All of these problems would be easier to solve with fewer people, and ultimately impossible to solve with ever more, Martin added.

“Meanwhile each additional person, especially each rich person in the OECD countries, reduces everyone’s share of the planet’s dwindling resources even faster.

“Non-coercive population policies are urgently needed in all countries. The taboo on discussing this is no longer defensible.”


In this UN map of world contraceptive use in 2007, the scale ranges from pale yellow (less than 20 percent) to dark blue (75 percent or more).

The London School of Economics study, based on the principle that “fewer people will emit fewer tonnes of carbon dioxide,” models the consequences of meeting all “unmet need” for family planning, defined as the number of women who wish to delay or terminate childbearing but who are not using contraception, OPT said.

“One recent estimate put this figure at 200 million. UN data suggest that meeting unmet need for family planning would reduce unintended births by 72 per cent, reducing projected world population in 2050 by half a billion to 8.64 billion. Between 2010 and 2050 12 billion fewer “people-years” would be lived – 326 billion against 338 billion under current projections.”

The 34 gigatonnes of CO2 saved in this way would cost $220 billion–roughly $7 a tonne. However, the same CO2 saving would cost over $1 trillion if low-carbon technologies were used, OPT said. “The $7 cost of abating a tonne of CO2 using family planning compares with $24 for wind power, $51 for solar, $57-83 for coal plants with carbon capture and storage, $92 for plug-in hybrid vehicles and $131 for electric vehicles.”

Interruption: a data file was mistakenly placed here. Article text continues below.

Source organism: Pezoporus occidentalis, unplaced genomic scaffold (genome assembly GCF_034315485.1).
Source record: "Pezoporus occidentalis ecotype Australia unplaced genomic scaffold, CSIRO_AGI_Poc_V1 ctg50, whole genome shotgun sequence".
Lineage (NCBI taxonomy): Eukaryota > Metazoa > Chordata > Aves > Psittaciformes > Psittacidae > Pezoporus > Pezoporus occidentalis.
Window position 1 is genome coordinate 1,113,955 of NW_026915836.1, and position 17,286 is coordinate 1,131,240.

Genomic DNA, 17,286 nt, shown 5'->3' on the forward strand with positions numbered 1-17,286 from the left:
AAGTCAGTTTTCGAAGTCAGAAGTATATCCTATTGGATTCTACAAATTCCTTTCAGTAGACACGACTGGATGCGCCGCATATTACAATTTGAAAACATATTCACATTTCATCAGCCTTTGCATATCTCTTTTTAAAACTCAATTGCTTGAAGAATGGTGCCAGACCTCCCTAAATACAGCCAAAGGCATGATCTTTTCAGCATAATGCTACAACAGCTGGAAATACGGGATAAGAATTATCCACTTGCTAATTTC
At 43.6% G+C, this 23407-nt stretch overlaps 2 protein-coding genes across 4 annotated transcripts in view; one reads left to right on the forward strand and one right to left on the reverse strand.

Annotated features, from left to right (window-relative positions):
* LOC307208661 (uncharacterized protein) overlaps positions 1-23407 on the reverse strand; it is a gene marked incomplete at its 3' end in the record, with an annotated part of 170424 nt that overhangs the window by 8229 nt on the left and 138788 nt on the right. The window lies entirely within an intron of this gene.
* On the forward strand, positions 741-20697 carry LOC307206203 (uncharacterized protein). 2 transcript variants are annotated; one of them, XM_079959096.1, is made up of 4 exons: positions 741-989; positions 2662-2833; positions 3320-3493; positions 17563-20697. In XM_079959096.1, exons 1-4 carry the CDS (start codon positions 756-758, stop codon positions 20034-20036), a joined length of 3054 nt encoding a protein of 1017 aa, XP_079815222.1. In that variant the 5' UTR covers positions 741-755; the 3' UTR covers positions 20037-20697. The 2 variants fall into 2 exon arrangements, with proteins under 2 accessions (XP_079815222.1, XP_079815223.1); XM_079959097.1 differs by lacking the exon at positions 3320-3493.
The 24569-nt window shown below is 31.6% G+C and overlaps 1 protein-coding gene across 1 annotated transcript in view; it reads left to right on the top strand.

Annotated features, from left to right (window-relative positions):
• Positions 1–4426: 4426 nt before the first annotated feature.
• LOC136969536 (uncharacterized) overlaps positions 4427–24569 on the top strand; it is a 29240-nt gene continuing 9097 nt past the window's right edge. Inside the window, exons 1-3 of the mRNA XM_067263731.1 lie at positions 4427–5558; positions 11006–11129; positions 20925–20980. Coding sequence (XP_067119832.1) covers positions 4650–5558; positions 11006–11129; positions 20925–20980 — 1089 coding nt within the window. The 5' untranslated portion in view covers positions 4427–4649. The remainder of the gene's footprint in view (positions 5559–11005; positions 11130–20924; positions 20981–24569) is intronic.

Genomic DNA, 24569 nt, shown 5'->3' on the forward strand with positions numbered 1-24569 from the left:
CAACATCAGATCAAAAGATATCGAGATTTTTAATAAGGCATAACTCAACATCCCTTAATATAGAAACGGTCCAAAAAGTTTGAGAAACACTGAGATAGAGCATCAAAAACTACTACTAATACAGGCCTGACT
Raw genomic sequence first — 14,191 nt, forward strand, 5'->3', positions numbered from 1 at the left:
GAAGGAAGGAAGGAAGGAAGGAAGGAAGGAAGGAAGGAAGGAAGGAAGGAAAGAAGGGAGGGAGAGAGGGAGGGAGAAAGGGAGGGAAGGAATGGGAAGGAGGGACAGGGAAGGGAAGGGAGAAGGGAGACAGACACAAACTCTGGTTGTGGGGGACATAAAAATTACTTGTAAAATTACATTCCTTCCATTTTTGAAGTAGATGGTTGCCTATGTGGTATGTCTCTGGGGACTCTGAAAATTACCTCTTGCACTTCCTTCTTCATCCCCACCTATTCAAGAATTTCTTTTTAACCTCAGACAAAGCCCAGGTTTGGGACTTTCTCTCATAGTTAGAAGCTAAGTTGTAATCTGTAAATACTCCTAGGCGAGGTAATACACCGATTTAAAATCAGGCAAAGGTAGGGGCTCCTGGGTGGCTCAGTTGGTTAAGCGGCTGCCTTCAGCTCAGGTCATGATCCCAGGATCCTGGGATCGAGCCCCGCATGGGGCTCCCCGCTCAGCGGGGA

The study may understate the CO2 savings available because the estimates of unmet need are based on married women alone, yet some studies suggest up to 40 per cent of young unmarried women have had unwanted pregnancies, OPT added.

Said Martin, “The potential for tackling climate change by addressing population growth through better family planning, alongside the conventional approach, is clearly enormous and we shall be urging all those involved in the Copenhagen process to take it fully on board.”

What do you think about this? Should the leaders meeting in Copenhagen have a serious discussion about addressing population growth through better family planning? 

Changing Planet

Meet the Author
More than forty years in U.S., UK, and South African media gives David Max Braun global perspective and experience across multiple storytelling platforms. His coverage of science, nature, politics, and technology has been published/broadcast by the BBC, CNN, NPR, AP, UPI, National Geographic, TechWeb, De Telegraaf, Travel World, and Argus South African Newspapers. He has published two books and won several journalism awards. In his 22-year career at National Geographic he was VP and editor in chief of National Geographic Digital Media, and the founding editor of the National Geographic Society blog, hosting a global discussion on issues resonating with the Society's mission and initiatives. He also directed the Society side of the Fulbright-National Geographic Digital Storytelling Fellowship, awarded to Americans seeking the opportunity to spend nine months abroad, engaging local communities and sharing stories from the field with a global audience. A regular expert on National Geographic Expeditions, David also lectures on storytelling for impact. He has 120,000 followers on social media: Facebook  Twitter  LinkedIn